Category Archives: ethics

East meets West: Krishna and Seneca and Comparative Ethics

Ashwini Mokashi”s Sapiens and Sthitaprajna: A Comparative Study in Seneca’s Stoicism and the Bhagavadgita (hereafter Gita), is an important addition to the growing list of publications of comparative ethics based on ancient wisdom texts. In contrasting Seneca’s writings with the text of the Gita, Mokashi makes an important contribution to the field of developing ethics in a global context. Such a dialogue can elucidate overlapping virtues despite great cultural and geographic variation showing that people from dissimilar cultures, follow a different ordering of values rather than hold differing values (1). In the Gita section of the Hindu epic, Mahabharata, two factions of the same family facing off with one another on the battlefield is put on “pause,” while the epic’s protagonist the warrior and great archer Arjuna, has an existential crisis. He confides his fears to his charioteer, Krishna, that he knows by day’s end all the casualties will be that of his own kin. Unbeknownst to Arjuna, Krishna, is actually the avatar of the Hindu God Vishnu, who walks Arjuna through the nature of life and its disciplines of knowledge, action and devotion that are not always fixed entities, but require, at times, expanding and re-ordering. The Sthitaprajna is the practitioner who has succeeded in conquering the “inner battlefield” of the warring self to reach a selfhood of moral clarity that is reflected in his actions conducted with equanimity and non-attachment. Sapere (v.), although negatively inserted into the Enlightenment war cry, to this day remains anchored in Greek, Jewish, Christian thought as the thread linking successive sources of Europe’s spiritual tradition of being “wise” or “knowing.” Morality was preserved in the lives of a Sapiens who singularly could make a great difference to the world by exercising his moral power so much so that the wise person becomes unconquerable in the world through understanding the laws of nature and following the Stoic ethical principles [p. 57]. Sapiens and Sthitaprajna advances the conversation with the classics at a time of waning general humanities curriculum. As, W. T. De Bary, author of The Great Civilized Conversation wrote, no other approach than studying the classics and the perennial questions will give us a clearer sense of direction for value judgments that have been informed by the experience of the best minds of the past and the best way to do this is to have engaged them in conversation (2).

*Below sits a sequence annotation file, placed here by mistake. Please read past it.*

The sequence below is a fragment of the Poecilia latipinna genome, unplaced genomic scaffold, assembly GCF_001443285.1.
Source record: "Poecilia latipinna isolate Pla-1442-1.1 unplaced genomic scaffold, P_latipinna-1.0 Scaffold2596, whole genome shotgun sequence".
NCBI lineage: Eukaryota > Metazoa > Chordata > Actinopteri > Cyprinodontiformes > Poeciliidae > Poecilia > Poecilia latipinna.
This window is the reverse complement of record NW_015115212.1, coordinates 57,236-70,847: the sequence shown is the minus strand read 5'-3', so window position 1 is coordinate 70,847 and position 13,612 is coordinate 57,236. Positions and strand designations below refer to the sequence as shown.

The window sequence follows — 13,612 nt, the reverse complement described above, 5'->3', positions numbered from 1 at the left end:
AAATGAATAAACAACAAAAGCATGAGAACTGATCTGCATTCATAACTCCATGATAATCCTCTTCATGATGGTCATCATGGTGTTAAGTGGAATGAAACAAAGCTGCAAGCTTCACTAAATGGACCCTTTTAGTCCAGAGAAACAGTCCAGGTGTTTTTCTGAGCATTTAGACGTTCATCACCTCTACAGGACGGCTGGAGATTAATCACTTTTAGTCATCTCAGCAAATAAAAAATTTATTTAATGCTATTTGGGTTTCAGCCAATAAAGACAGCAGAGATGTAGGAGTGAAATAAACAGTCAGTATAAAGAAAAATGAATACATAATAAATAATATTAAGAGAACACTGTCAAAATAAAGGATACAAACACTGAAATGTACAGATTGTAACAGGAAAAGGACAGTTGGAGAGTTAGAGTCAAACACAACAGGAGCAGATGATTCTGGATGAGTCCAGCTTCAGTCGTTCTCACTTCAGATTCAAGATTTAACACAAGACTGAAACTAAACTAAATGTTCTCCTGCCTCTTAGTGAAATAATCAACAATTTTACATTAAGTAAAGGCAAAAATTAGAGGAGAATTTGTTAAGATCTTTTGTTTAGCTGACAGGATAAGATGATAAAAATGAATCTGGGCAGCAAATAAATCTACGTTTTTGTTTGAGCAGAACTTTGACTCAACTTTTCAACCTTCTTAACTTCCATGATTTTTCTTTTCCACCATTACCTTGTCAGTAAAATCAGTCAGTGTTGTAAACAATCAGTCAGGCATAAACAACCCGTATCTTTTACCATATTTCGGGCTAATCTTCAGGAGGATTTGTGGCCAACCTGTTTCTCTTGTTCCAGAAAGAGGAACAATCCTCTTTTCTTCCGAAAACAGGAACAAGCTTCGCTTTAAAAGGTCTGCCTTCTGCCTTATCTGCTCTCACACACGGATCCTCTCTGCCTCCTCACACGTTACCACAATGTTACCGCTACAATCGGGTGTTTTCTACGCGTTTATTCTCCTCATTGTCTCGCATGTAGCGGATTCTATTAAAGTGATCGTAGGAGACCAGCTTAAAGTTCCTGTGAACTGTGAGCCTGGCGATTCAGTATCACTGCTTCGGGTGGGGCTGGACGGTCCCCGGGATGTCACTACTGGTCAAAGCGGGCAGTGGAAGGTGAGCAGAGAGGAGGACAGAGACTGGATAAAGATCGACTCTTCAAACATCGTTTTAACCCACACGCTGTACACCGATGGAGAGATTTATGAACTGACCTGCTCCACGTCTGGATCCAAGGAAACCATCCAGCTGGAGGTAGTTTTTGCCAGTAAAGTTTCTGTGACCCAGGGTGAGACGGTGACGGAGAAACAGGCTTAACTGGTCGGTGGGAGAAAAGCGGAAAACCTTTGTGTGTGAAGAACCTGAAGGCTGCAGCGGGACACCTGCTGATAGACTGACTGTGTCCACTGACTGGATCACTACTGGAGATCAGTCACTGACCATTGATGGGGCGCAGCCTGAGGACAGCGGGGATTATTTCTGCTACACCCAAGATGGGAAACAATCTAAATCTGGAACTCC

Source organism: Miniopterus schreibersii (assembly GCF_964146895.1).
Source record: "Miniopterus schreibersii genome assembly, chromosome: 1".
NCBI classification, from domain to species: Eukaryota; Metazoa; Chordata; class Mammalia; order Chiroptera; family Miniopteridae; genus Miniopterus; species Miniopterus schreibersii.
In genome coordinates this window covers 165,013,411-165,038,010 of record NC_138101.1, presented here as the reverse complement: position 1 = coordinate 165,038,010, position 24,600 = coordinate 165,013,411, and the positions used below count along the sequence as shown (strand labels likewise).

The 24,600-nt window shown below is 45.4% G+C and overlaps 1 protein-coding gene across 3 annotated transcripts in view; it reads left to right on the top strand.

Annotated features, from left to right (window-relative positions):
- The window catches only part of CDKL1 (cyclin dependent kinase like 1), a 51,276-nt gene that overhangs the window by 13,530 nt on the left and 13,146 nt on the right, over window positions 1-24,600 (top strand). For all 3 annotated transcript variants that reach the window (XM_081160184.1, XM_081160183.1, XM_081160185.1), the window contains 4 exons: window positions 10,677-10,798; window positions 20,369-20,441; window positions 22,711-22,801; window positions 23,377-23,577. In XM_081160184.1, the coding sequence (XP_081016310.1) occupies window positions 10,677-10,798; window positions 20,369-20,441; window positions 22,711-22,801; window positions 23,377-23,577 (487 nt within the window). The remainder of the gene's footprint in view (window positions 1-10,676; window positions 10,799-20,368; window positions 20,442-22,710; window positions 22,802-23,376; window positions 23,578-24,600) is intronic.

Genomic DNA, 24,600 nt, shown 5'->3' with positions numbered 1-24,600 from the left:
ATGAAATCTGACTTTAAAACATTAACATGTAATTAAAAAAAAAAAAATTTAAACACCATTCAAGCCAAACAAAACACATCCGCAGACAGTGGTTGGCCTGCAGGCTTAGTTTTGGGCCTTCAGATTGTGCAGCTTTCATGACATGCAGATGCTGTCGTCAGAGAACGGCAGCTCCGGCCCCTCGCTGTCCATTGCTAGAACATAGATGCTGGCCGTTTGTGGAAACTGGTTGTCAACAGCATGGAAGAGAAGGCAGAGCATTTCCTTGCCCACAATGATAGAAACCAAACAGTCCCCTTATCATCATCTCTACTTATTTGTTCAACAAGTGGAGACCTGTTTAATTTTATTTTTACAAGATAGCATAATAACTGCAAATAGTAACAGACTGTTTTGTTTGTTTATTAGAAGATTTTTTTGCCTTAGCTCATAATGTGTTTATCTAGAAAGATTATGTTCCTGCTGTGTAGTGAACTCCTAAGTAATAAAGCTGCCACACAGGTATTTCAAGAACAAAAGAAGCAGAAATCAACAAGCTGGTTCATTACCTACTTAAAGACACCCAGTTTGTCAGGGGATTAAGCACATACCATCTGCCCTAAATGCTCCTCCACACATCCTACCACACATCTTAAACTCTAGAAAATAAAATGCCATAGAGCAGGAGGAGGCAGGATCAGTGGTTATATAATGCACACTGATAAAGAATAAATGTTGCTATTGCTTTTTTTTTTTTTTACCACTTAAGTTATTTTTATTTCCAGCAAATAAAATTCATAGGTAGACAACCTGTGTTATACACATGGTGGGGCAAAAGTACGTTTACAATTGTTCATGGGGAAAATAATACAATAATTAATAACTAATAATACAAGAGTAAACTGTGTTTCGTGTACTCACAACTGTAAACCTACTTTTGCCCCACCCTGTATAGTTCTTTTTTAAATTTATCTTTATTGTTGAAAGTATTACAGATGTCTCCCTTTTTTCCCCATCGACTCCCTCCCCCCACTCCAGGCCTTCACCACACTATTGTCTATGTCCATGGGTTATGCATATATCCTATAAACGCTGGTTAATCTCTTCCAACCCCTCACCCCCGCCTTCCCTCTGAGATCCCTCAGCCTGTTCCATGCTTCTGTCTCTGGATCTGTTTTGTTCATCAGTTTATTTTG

(1) Rosemont Jr., Henry. (2015). Against Individualism: A Confucian Rethinking of the Foundations of Morality, Politics, Family, and Religion. Lexington Books. London. Pg. 21
(2) http://www.neh.gov/about/awards/national-humanities-medals/william-theodore-de-bary
Purchase at: https://www.amazon.com/Sapiens-Sthitaprajna-Ashwini-Mokashi/dp/8124609632/ref=sr_1_1?keywords=ashwini+mokashi&qid=1572275341&s=books&sr=1-1

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